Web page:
Human Capital Challenge in Maldives: The World Bank highlights the poor quality of education in the Maldives as a significant human capital challenge for the country, posing obstacles to its development.

Findings of the Human Capital Review (HCR): In its Human Capital Review report released on Tuesday, the World Bank identifies important human capital challenges in the Maldives, indicating high levels of inequality across geography and gender that hinder the nation’s full potential.

Impact of Poor Quality Education: The report reveals that while a Maldivian child can expect to complete 12.4 years of schooling, they only acquire 8.17 years of learning, resulting in a loss of 4.32 years due to subpar education quality, surpassing averages of upper-middle-income countries and small island states.

Productivity Loss and Employment Rates:

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At current levels of human capital, the Maldives experiences a 23% loss in future productivity upon entering the labor market, with low employment rates, particularly among women, attributed to barriers and challenges they encounter.

Spatial Inequalities: Significant spatial disparities exist in human capital outcomes, with children born in regions other than Male’ achieving lower Human Capital Index (HCI) scores, reflecting unequal access to education and health resources.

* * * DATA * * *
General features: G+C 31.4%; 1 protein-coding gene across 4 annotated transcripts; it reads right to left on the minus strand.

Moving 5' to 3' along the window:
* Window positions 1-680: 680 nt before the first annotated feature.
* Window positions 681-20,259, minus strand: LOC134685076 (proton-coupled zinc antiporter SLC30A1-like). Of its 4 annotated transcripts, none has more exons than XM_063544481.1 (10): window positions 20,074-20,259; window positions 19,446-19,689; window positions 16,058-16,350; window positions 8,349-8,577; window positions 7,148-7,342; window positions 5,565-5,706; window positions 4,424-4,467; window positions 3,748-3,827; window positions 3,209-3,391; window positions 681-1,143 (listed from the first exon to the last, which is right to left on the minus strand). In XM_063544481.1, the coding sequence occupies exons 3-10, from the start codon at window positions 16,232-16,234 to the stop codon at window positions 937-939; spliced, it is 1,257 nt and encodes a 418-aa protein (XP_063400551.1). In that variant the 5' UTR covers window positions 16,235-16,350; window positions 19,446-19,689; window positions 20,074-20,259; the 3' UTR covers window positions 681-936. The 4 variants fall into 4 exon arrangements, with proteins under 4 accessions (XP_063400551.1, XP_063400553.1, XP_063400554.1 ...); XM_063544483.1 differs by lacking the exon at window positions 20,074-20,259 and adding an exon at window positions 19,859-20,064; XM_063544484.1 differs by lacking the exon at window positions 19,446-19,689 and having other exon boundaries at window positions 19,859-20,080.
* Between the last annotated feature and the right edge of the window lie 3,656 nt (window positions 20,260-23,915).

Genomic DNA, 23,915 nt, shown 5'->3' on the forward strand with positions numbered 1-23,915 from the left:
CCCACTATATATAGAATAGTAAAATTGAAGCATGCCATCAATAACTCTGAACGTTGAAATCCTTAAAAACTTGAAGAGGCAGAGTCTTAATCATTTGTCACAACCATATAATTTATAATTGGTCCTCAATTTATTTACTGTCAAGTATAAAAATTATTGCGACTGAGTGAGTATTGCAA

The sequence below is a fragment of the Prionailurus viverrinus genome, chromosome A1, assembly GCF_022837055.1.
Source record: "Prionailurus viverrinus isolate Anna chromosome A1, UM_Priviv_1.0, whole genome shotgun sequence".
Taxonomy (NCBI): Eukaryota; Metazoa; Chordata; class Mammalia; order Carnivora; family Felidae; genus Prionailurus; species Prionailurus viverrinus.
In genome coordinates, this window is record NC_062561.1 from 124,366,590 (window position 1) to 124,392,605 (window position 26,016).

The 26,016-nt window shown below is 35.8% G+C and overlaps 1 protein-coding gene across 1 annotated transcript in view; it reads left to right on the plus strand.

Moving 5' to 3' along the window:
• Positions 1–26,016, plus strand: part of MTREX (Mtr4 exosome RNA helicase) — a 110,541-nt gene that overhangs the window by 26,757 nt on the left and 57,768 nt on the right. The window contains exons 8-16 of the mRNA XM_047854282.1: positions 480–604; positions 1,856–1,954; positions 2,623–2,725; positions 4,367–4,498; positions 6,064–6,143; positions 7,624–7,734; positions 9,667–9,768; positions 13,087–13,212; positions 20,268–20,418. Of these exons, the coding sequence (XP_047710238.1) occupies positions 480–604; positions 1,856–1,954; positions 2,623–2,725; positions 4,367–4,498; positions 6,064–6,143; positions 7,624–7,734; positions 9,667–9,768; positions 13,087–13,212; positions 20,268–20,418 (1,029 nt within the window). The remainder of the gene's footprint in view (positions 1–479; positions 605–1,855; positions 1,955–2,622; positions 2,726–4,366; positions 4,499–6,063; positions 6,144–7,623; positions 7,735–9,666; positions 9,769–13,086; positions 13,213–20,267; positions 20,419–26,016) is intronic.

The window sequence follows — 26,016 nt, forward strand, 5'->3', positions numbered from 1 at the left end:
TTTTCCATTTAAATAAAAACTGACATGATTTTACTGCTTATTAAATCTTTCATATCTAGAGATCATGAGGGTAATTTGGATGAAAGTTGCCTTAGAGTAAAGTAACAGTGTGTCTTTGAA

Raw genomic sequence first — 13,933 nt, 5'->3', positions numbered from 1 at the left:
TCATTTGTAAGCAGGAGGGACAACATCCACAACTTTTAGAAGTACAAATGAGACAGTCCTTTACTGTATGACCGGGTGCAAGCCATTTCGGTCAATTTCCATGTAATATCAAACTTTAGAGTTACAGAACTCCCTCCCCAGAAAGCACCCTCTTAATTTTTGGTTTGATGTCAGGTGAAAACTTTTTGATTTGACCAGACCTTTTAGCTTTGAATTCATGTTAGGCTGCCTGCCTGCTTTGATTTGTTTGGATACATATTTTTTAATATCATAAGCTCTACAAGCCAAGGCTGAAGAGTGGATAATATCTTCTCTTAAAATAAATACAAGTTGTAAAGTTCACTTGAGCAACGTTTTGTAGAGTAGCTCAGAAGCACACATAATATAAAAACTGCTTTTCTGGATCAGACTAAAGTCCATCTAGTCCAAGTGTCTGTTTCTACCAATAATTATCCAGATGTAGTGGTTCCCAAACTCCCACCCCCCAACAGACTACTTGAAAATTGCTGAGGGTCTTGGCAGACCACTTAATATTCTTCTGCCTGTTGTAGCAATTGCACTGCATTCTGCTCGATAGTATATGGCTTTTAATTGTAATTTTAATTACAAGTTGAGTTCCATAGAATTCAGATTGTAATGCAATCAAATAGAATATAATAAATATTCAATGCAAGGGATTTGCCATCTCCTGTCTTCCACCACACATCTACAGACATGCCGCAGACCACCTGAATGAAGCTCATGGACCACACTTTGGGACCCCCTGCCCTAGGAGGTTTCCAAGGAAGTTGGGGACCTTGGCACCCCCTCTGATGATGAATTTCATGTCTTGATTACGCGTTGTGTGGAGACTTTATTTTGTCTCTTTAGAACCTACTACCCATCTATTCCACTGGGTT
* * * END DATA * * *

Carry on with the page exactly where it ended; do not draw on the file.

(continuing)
Impact of Structural Risks: Structural risks such as climate change exacerbate existing challenges, with the Maldivian economy heavily reliant on tourism, rendering it vulnerable to shocks, and climate change affecting health and well-being, especially among marginalized groups.

Policy Recommendations by the World Bank:

Address Geographic Disparities: Improve connectivity and accessibility of remote regions, ensure equitable allocation of resources, and expand access to early childhood and tertiary education.

Improve Education Quality: Enhance curriculum, assessment, and teacher training, promote innovation and technology, and foster a culture of learning and excellence.

Combat Stunting: Scale up interventions to prevent and treat child stunting, improve health services delivery, and address social and environmental determinants of health.

Enhance Women’s Employment: Remove barriers to female employment, promote gender equality, support women’s entrepreneurship and skills development, and provide childcare and elderly care services.

Enhance Social Sector Spending Efficiency: Improve governance and accountability of social sector institutions and enhance monitoring and evaluation of human capital programs and policies.

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